Teaching children about how to use schemas of action in problem solving can be done by imitation alongside language, oral or signed. Whereas many people think of imitation as “thoughtless parroting”, research on imitation shows that even toddlers are not just parroting when they imitate actions: they imitate only actions that are successful, and do not imitate those that are not successful. We tested whether young deaf children were able to reproduce numerical displays by imitation and found that they were as good as hearing children at reproducing displays presented to them sequentially (i.e. one object at a time) and actually better than hearing children at reproducing displays presented simultaneously (i.e. all the objects shown at the same time; Zarfaty, Nunes & Bryant, 2004). The work we had done in the first 10 years of research with deaf children about mathematics learning was summarised at this time in a book (Nunes, 2004).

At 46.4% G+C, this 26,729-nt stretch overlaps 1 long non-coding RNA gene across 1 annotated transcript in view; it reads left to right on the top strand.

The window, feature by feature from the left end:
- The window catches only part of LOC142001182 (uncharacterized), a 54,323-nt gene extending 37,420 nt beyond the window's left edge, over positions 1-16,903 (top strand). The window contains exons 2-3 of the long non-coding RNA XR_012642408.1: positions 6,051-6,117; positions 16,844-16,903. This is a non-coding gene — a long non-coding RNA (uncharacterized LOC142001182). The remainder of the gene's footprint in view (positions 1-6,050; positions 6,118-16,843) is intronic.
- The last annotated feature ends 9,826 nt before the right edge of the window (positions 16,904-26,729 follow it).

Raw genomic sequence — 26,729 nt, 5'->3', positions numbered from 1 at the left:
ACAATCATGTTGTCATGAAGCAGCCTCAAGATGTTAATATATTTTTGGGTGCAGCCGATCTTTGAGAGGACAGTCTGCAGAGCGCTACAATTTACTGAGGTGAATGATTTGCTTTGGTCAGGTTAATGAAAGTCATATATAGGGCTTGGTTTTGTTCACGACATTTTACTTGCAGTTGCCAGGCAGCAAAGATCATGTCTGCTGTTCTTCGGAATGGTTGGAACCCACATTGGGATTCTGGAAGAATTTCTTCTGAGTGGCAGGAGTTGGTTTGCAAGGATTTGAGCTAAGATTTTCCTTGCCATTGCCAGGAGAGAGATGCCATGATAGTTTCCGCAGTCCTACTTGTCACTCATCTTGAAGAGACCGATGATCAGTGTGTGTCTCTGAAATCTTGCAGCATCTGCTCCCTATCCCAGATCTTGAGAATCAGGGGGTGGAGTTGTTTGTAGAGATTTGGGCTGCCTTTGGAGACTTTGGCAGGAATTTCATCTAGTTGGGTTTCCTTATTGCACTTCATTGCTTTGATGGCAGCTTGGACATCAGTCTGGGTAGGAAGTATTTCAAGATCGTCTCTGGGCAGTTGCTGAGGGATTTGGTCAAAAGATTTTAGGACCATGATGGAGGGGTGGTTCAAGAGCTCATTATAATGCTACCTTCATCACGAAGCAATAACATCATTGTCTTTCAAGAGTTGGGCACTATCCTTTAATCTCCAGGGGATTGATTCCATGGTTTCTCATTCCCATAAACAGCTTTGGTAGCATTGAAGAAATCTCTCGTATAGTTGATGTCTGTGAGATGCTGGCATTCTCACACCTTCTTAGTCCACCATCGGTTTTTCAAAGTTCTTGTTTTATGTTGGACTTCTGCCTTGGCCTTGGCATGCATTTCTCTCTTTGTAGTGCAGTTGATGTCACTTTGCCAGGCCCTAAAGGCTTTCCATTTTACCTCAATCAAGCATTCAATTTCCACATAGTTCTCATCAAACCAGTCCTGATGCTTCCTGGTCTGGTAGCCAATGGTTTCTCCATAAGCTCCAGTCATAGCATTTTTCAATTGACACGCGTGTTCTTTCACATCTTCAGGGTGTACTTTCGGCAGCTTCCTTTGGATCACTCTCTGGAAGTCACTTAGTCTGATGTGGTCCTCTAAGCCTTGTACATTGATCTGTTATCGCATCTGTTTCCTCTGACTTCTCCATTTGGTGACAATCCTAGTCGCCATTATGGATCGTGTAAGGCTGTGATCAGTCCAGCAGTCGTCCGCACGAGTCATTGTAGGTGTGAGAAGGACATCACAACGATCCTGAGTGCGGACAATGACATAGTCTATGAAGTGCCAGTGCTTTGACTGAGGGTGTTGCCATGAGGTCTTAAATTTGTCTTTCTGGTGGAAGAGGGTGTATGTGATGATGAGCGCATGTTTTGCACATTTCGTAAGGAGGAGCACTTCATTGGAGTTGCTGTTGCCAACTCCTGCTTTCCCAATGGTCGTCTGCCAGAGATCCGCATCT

This was not the end of our research with deaf children learning mathematics. Each study gave us new ideas about how to design teaching that was in line with deaf children’s strengths and we tested several aspects of these ideas in separate and more focused studies. Two other researchers joined our team briefly, Laura Montgomery and Darcy Hallett, and we investigated deaf children’s learning about additive composition of number, the inverse relation between addition and subtraction, and multiplicative reasoning (Nunes, Bryant, Burman, Bell, Evans & Hallett 2008; Nunes, Bryant, Burman, Bell, Evans, Hallett & Montgomery 2008; Nunes, Bryant, Evans, Bell, & Hallett 2013; Nunes, Evans, Barros & Burman 2013). All the intervention studies we did at this time were brief interventions from the perspective of researchers and teachers: typically, we worked with the children on four or five days. On the first and last days we assessed them in the normal way assessments are given: the children had no demonstration from us. In the days in-between, we worked with them doing dynamic assessments, which are ways of assessing children that allow the teacher to demonstrate what the teacher is asking so that it is clearer to the children what they need to do. The word demonstration means that the teacher actually does something that the child can imitate; the demonstration is accompanied by language, oral or signed, that complements the action.